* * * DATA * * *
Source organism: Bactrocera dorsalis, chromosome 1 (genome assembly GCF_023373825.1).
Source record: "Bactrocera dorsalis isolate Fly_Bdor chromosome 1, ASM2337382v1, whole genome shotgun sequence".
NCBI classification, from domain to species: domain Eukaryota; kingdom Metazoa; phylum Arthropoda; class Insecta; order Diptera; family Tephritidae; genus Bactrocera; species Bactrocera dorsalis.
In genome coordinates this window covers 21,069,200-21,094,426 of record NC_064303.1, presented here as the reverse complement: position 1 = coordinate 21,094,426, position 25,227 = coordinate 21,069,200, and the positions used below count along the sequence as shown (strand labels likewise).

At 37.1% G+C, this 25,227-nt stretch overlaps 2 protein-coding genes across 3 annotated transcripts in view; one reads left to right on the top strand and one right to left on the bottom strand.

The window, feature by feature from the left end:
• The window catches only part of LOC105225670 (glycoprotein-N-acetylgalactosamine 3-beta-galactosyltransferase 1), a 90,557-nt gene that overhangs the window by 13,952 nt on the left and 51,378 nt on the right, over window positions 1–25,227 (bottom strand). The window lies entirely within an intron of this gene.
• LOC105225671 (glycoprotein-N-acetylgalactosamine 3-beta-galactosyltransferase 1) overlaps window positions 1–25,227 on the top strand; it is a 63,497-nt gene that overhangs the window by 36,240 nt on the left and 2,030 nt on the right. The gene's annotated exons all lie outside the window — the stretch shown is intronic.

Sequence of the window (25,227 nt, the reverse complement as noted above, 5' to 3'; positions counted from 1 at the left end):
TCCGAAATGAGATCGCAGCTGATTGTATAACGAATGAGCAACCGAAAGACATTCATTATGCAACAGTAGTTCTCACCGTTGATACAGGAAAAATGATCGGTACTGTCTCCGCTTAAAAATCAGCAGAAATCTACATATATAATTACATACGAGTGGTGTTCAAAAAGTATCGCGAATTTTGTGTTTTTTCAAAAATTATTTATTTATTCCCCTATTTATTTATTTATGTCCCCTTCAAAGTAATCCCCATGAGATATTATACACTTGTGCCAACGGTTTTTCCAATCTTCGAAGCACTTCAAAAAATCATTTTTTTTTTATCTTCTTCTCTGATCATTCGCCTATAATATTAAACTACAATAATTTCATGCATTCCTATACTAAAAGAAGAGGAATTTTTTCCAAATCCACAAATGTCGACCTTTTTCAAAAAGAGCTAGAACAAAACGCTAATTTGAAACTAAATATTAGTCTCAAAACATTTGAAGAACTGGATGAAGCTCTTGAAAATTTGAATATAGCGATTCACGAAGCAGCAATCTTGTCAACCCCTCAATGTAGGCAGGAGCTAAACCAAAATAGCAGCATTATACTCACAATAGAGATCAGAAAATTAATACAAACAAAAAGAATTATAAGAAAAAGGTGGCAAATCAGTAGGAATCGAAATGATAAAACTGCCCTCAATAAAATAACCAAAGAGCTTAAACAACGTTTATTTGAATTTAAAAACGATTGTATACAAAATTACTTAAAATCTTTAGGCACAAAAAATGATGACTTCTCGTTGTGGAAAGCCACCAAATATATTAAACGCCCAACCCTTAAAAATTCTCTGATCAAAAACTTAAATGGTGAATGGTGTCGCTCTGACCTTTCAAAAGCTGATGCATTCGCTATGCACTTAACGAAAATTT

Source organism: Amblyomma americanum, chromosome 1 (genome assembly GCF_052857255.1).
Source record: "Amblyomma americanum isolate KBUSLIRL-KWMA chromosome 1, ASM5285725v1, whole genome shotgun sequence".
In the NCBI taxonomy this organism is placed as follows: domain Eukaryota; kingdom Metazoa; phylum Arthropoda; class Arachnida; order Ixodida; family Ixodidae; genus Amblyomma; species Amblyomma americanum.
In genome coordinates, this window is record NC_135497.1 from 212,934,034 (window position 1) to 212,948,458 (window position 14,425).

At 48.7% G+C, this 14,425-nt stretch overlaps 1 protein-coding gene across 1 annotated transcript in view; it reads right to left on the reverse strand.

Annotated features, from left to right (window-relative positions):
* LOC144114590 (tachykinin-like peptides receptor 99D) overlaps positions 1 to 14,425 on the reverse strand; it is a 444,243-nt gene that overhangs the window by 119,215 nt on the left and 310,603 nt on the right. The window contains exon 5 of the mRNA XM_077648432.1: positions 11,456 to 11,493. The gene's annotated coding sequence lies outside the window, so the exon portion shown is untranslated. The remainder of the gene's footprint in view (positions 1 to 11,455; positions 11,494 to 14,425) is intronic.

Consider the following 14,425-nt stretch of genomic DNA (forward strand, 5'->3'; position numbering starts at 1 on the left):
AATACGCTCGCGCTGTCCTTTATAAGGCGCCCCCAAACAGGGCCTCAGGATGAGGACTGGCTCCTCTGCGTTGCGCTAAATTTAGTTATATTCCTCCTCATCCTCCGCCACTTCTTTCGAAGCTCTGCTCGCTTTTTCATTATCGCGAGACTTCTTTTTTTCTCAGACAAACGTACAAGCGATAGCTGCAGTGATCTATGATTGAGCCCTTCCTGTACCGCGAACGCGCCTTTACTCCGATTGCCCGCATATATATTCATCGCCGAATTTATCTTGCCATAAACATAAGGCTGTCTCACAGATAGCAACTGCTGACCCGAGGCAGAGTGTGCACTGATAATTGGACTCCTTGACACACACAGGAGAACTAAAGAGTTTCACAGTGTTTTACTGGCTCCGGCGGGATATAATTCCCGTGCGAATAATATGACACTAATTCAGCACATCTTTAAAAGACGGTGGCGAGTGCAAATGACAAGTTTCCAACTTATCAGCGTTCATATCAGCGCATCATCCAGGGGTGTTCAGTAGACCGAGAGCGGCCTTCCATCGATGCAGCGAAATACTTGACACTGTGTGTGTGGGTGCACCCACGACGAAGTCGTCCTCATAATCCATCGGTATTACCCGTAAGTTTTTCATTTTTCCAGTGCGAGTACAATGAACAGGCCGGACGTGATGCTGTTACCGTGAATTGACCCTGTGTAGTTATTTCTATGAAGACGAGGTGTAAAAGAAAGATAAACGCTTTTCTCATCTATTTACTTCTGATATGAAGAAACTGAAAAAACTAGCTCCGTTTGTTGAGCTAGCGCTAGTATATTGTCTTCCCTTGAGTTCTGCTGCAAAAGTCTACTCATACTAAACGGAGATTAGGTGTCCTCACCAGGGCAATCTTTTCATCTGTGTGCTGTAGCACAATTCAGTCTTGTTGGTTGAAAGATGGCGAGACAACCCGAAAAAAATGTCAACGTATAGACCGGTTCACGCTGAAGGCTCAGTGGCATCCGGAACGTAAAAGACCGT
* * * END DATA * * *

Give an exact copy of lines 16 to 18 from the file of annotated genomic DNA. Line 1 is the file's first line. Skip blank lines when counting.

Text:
Annotated features, from left to right (window-relative positions):
* LOC144114590 (tachykinin-like peptides receptor 99D) overlaps positions 1 to 14,425 on the reverse strand; it is a 444,243-nt gene that overhangs the window by 119,215 nt on the left and 310,603 nt on the right. The window contains exon 5 of the mRNA XM_077648432.1: positions 11,456 to 11,493. The gene's annotated coding sequence lies outside the window, so the exon portion shown is untranslated. The remainder of the gene's footprint in view (positions 1 to 11,455; positions 11,494 to 14,425) is intronic.

Consider the following 14,425-nt stretch of genomic DNA (forward strand, 5'->3'; position numbering starts at 1 on the left):